- April 5, 2022
- Posted by: OptimizeIAS Team
- Category: DPN Topics
Context- Urban local bodies need a comprehensive policy for reuse of reclaimed land.
- The Union Ministry of Housing and Urban Affairs recognised that the unlined dumpsites in India are creating various irreversible environmental hazards. The major sources of pollution are:
- Puddles of leachate flowing through the adjacent area and reaching the water table Long-term issues of greenhouse gas emissions
- Surface water and groundwater pollution
- Dumpsite surface fires
- Limitations on urban development that make this mode of disposal unmanageable
- The Centre has earmarked Rs 1,41,600 crore under its flagship Swachh Bharat Mission 2.0 (SBM 2.0), with a goal of achieving “garbage-free cities”. The focus of the mission is on remediation of all legacy dumpsites in the country by biomining.
What is Biomining?
- Biomining is mineral processing with microbes.
- Biomining is the process of using microorganisms (microbes) to extract metals of economic interest from rock ores or mine waste.
- Biomining techniques may also be used to clean up sites that have been polluted with metals.
- Valuable metals are commonly bound up in solid minerals. Some microbes can oxidize those metals, allowing them to dissolve in water. This is the basic process behind most biomining, which is used for metals that can be more easily recovered when dissolved than from the solid rocks.
- A different biomining technique, for metals which are not dissolved by the microbes, uses microbes to break down the surrounding minerals, making it easier to recover the metal of interest directly from the remaining rock.
What metals are currently biomined?
- Most current biomining operations target valuable metals like copper, uranium, nickel, and gold that are commonly found in sulfidic (sulfur-bearing)
- Microbes are especially good at oxidizing sulfidic minerals, converting metals like iron and copper into forms that can dissolve more easily.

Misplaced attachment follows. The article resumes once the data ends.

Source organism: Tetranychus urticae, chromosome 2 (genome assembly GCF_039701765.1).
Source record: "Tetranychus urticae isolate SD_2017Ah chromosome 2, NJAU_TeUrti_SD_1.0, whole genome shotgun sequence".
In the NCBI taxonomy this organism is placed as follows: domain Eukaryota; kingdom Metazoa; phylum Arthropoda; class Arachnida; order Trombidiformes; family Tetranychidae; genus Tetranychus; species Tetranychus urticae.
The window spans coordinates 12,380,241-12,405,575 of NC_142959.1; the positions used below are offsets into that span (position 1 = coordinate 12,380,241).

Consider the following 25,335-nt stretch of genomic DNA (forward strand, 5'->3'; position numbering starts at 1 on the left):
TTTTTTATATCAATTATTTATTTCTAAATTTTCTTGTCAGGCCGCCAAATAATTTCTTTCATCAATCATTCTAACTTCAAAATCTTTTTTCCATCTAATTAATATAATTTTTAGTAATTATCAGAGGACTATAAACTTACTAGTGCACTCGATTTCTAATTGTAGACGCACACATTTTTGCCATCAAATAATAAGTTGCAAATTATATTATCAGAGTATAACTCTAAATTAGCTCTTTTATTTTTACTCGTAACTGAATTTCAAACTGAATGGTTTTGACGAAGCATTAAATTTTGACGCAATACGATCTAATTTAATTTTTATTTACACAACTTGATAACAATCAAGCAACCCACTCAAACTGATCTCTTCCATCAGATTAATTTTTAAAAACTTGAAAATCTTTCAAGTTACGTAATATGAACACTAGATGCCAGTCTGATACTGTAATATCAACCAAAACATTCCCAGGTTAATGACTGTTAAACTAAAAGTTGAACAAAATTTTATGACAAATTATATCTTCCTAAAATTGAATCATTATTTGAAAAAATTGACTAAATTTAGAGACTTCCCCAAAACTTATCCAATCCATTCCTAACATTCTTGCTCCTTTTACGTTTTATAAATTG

- Other metals, like gold, are not directly dissolved by this microbial process, but are made more accessible to traditional mining techniques because the minerals surrounding these metals are dissolved and removed by microbial processes.
- When the metal of interest is directly dissolved, the biomining process is called “bioleaching,” and when the metal of interest is made more accessible or “enriched” in the material left behind, it is called “biooxidation.”
What processes are used to biomine?
- Heap leaching: freshly mined material is moved directly into heaps that are then bioleached.
- Dump leaching: low-value ore or waste rock is placed in a sealed pit and then bioleached to remove more of the valuable metals from the waste pile.
- Agitated leaching: crushed rocks are placed into a large vat that is shaken to distribute the microbes and material evenly and speed up the bioleaching process.
- Leaching times vary from days to months, making this process slower than conventional mineral extraction techniques.
- Dump and heap leaching are the oldest and most established biomining techniques, but the use of agitated leaching is becoming more common for minerals that are resistant to leaching, including some copper sulfides like chalcopyrite.
What are the environmental risks of biomining?
- the release of the microbes themselves into the local environment are considered to be relatively small.
- The greatest environmental risks are related to leakage and treatment of the acidic, metal-rich solution created by the microbes.
- This risk can be managed by ensuring that biomining is conducted under controlled conditions with proper sealing and waste management protocols.
How common is biomining?
- Biomining is currently a small part of the overall mining industry.
- worldwide, 10-15% of copper is extracted using bioleaching.
- Biomining is also important in the gold industry, where roughly 5% of global gold is produced using biooxidation.